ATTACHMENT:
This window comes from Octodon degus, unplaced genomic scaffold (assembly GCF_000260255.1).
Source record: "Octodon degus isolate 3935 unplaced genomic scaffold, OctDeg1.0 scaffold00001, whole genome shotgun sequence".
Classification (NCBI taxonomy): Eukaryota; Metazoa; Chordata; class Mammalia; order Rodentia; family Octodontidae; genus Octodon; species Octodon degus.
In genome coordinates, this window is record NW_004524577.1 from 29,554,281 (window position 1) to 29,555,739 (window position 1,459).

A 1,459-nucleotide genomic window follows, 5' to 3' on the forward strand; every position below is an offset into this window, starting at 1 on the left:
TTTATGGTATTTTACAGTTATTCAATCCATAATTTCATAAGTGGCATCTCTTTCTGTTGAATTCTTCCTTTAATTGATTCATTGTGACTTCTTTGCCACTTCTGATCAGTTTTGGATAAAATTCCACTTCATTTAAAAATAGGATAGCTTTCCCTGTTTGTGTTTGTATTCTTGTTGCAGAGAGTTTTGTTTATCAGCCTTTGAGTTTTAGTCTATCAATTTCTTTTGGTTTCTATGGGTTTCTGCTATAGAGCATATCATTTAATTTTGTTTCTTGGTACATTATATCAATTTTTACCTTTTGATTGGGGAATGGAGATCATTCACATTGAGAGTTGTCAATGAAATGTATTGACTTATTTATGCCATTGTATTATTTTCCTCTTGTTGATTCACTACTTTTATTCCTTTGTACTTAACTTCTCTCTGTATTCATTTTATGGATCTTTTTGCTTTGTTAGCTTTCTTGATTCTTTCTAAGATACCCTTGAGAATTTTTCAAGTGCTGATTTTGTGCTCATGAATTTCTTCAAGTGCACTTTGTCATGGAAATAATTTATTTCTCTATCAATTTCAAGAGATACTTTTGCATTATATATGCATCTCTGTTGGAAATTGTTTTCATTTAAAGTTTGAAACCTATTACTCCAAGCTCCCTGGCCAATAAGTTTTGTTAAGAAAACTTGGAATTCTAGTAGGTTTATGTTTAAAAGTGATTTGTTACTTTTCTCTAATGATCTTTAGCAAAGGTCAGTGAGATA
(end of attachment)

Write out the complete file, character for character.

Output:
This window comes from Octodon degus, unplaced genomic scaffold (assembly GCF_000260255.1).
Source record: "Octodon degus isolate 3935 unplaced genomic scaffold, OctDeg1.0 scaffold00001, whole genome shotgun sequence".
Classification (NCBI taxonomy): Eukaryota; Metazoa; Chordata; class Mammalia; order Rodentia; family Octodontidae; genus Octodon; species Octodon degus.
In genome coordinates, this window is record NW_004524577.1 from 29,554,281 (window position 1) to 29,555,739 (window position 1,459).

A 1,459-nucleotide genomic window follows, 5' to 3' on the forward strand; every position below is an offset into this window, starting at 1 on the left:
TTTATGGTATTTTACAGTTATTCAATCCATAATTTCATAAGTGGCATCTCTTTCTGTTGAATTCTTCCTTTAATTGATTCATTGTGACTTCTTTGCCACTTCTGATCAGTTTTGGATAAAATTCCACTTCATTTAAAAATAGGATAGCTTTCCCTGTTTGTGTTTGTATTCTTGTTGCAGAGAGTTTTGTTTATCAGCCTTTGAGTTTTAGTCTATCAATTTCTTTTGGTTTCTATGGGTTTCTGCTATAGAGCATATCATTTAATTTTGTTTCTTGGTACATTATATCAATTTTTACCTTTTGATTGGGGAATGGAGATCATTCACATTGAGAGTTGTCAATGAAATGTATTGACTTATTTATGCCATTGTATTATTTTCCTCTTGTTGATTCACTACTTTTATTCCTTTGTACTTAACTTCTCTCTGTATTCATTTTATGGATCTTTTTGCTTTGTTAGCTTTCTTGATTCTTTCTAAGATACCCTTGAGAATTTTTCAAGTGCTGATTTTGTGCTCATGAATTTCTTCAAGTGCACTTTGTCATGGAAATAATTTATTTCTCTATCAATTTCAAGAGATACTTTTGCATTATATATGCATCTCTGTTGGAAATTGTTTTCATTTAAAGTTTGAAACCTATTACTCCAAGCTCCCTGGCCAATAAGTTTTGTTAAGAAAACTTGGAATTCTAGTAGGTTTATGTTTAAAAGTGATTTGTTACTTTTCTCTAATGATCTTTAGCAAAGGTCAGTGAGATA